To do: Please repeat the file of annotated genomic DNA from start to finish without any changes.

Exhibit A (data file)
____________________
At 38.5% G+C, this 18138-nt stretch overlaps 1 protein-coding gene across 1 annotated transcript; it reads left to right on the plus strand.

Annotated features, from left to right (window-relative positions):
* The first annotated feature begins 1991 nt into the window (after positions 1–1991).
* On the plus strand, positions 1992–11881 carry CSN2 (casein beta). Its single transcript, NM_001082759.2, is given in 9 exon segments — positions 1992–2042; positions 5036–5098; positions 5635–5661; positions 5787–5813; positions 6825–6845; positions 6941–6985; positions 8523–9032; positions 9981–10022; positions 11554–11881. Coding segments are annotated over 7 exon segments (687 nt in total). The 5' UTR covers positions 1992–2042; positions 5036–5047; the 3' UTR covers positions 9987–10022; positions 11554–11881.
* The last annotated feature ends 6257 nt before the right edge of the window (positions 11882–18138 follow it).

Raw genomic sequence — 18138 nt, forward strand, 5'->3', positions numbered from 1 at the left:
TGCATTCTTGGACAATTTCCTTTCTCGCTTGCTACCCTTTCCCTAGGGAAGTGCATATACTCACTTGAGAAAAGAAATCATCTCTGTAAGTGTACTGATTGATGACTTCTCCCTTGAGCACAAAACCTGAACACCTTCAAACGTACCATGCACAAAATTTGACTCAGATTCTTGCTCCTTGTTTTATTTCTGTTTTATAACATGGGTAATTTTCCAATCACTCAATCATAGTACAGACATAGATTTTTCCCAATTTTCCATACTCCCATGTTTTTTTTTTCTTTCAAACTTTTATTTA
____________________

At 38.5% G+C, this 18138-nt stretch overlaps 1 protein-coding gene across 1 annotated transcript; it reads left to right on the plus strand.

Annotated features, from left to right (window-relative positions):
* The first annotated feature begins 1991 nt into the window (after positions 1–1991).
* On the plus strand, positions 1992–11881 carry CSN2 (casein beta). Its single transcript, NM_001082759.2, is given in 9 exon segments — positions 1992–2042; positions 5036–5098; positions 5635–5661; positions 5787–5813; positions 6825–6845; positions 6941–6985; positions 8523–9032; positions 9981–10022; positions 11554–11881. Coding segments are annotated over 7 exon segments (687 nt in total). The 5' UTR covers positions 1992–2042; positions 5036–5047; the 3' UTR covers positions 9987–10022; positions 11554–11881.
* The last annotated feature ends 6257 nt before the right edge of the window (positions 11882–18138 follow it).

Raw genomic sequence — 18138 nt, forward strand, 5'->3', positions numbered from 1 at the left:
TGCATTCTTGGACAATTTCCTTTCTCGCTTGCTACCCTTTCCCTAGGGAAGTGCATATACTCACTTGAGAAAAGAAATCATCTCTGTAAGTGTACTGATTGATGACTTCTCCCTTGAGCACAAAACCTGAACACCTTCAAACGTACCATGCACAAAATTTGACTCAGATTCTTGCTCCTTGTTTTATTTCTGTTTTATAACATGGGTAATTTTCCAATCACTCAATCATAGTACAGACATAGATTTTTCCCAATTTTCCATACTCCCATGTTTTTTTTTTCTTTCAAACTTTTATTTA